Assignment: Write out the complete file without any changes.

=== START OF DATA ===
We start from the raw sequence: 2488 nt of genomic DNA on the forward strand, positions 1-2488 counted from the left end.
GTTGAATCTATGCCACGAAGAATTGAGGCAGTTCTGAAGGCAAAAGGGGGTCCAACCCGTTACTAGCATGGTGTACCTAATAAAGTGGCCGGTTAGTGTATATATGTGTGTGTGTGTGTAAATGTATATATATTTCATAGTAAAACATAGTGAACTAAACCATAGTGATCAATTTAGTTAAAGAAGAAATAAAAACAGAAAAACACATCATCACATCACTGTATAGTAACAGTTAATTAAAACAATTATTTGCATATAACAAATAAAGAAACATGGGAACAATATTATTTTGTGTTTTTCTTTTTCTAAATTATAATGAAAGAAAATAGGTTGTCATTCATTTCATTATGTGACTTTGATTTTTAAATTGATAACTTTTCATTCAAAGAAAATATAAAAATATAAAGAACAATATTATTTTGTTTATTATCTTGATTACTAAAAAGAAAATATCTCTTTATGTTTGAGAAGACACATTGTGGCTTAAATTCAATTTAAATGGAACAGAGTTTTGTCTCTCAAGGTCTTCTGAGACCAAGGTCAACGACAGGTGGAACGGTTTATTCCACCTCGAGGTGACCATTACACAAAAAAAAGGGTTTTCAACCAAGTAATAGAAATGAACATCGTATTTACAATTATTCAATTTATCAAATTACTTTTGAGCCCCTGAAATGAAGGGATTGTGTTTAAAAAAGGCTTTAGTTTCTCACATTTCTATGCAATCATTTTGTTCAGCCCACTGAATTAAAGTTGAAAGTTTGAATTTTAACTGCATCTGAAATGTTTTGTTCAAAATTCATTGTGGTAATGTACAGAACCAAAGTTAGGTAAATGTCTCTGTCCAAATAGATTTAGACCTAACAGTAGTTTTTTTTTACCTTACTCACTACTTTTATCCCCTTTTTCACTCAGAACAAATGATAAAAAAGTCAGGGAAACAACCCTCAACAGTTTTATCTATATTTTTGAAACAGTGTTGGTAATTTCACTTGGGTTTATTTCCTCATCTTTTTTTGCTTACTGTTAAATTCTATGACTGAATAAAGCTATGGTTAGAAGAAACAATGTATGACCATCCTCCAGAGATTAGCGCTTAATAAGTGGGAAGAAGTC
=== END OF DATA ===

We start from the raw sequence: 2488 nt of genomic DNA on the forward strand, positions 1-2488 counted from the left end.
GTTGAATCTATGCCACGAAGAATTGAGGCAGTTCTGAAGGCAAAAGGGGGTCCAACCCGTTACTAGCATGGTGTACCTAATAAAGTGGCCGGTTAGTGTATATATGTGTGTGTGTGTGTAAATGTATATATATTTCATAGTAAAACATAGTGAACTAAACCATAGTGATCAATTTAGTTAAAGAAGAAATAAAAACAGAAAAACACATCATCACATCACTGTATAGTAACAGTTAATTAAAACAATTATTTGCATATAACAAATAAAGAAACATGGGAACAATATTATTTTGTGTTTTTCTTTTTCTAAATTATAATGAAAGAAAATAGGTTGTCATTCATTTCATTATGTGACTTTGATTTTTAAATTGATAACTTTTCATTCAAAGAAAATATAAAAATATAAAGAACAATATTATTTTGTTTATTATCTTGATTACTAAAAAGAAAATATCTCTTTATGTTTGAGAAGACACATTGTGGCTTAAATTCAATTTAAATGGAACAGAGTTTTGTCTCTCAAGGTCTTCTGAGACCAAGGTCAACGACAGGTGGAACGGTTTATTCCACCTCGAGGTGACCATTACACAAAAAAAAGGGTTTTCAACCAAGTAATAGAAATGAACATCGTATTTACAATTATTCAATTTATCAAATTACTTTTGAGCCCCTGAAATGAAGGGATTGTGTTTAAAAAAGGCTTTAGTTTCTCACATTTCTATGCAATCATTTTGTTCAGCCCACTGAATTAAAGTTGAAAGTTTGAATTTTAACTGCATCTGAAATGTTTTGTTCAAAATTCATTGTGGTAATGTACAGAACCAAAGTTAGGTAAATGTCTCTGTCCAAATAGATTTAGACCTAACAGTAGTTTTTTTTTACCTTACTCACTACTTTTATCCCCTTTTTCACTCAGAACAAATGATAAAAAAGTCAGGGAAACAACCCTCAACAGTTTTATCTATATTTTTGAAACAGTGTTGGTAATTTCACTTGGGTTTATTTCCTCATCTTTTTTTGCTTACTGTTAAATTCTATGACTGAATAAAGCTATGGTTAGAAGAAACAATGTATGACCATCCTCCAGAGATTAGCGCTTAATAAGTGGGAAGAAGTC